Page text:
Effects of corticosterone and DHEA on doublecortin immunoreactivity in the song control system and hippocampus of adult song sparrows

Authors

  • Haruka Wada,

    Corresponding author
    1. Advanced Facility for Avian Research, University of Western Ontario, London, Canada
    Current affiliation:
    1. Department of Biological Sciences, 101 Rouse Life Science Building, Auburn University, USA
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  • Amy E.M. Newman,

    1. Department of Integrative Biology, University of Guelph, Guelph, Canada
    2. Department of Psychology, University of British Columbia, Vancouver, British, Canada
    3. Graduate Program in Neuroscience, University of British Columbia, Vancouver, British, Canada
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  • Zachary J. Hall,

    1. Advanced Facility for Avian Research, University of Western Ontario, London, Canada
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  • Kiran K. Soma,

    1. Department of Psychology, University of British Columbia, Vancouver, British, Canada
    2. Graduate Program in Neuroscience, University of British Columbia, Vancouver, British, Canada
    3. Department of Zoology, University of British Columbia, Vancouver, British, Canada
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  • Scott A. MacDougall-Shackleton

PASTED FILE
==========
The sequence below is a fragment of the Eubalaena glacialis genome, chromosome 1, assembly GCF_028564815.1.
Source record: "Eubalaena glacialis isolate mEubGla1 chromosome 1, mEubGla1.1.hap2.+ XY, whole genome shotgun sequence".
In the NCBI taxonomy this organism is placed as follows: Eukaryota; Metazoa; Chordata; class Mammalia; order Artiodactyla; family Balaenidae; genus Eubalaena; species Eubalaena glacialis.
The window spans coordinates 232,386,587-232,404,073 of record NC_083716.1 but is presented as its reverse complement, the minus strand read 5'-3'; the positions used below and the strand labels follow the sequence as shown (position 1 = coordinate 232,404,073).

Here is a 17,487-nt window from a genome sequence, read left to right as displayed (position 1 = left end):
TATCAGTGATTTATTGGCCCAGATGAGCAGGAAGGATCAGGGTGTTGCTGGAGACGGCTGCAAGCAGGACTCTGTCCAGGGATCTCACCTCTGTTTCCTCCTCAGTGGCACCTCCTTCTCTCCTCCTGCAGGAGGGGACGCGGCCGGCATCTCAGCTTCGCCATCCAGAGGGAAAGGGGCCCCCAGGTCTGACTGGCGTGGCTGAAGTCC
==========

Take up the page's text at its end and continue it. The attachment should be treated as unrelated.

1. Advanced Facility for Avian Research, University of Western Ontario, London, Canada
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ABSTRACT

Adult neuroplasticity is strongly influenced by steroids. In particular, corticosterone (CORT) and dehydroepiandrosterone (DHEA) can have opposing effects, where CORT reduces while DHEA increases neurogenesis and neuron recruitment. It has been previously shown that in adult male song sparrows, DHEA treatment increases neuron recruitment throughout the telencephalon, including the lateral ventricular zone, while the effect of CORT treatment is restricted to HVC, one of the song control regions. These data suggest that the two steroids may differentially affect proliferation, migration, differentiation, and/or survival of new neurons. To determine if CORT or DHEA alters the migration and differentiation of young neurons, we examined an endogenous marker of migrating immature neurons, doublecortin (DCX), in HVC and hippocampus of adult male song sparrows that were treated with CORT and/or DHEA for 28 days. In HVC, DHEA increased the number of DCX-labeled round cells, while CORT had no main effect on the number of DCX-labeled cells. Furthermore, DHEA increased the area covered by DCX immunoreactivity in HVC, regardless of CORT treatment. In the hippocampus, neither DHEA nor CORT affected DCX immunoreactivity. These results suggest that DHEA enhances migration and differentiation of young neurons into HVC while CORT does not affect the process, whether in the presence of DHEA or not. © 2013 Wiley Periodicals, Inc. Develop Neurobiol 74: 52–62, 2014

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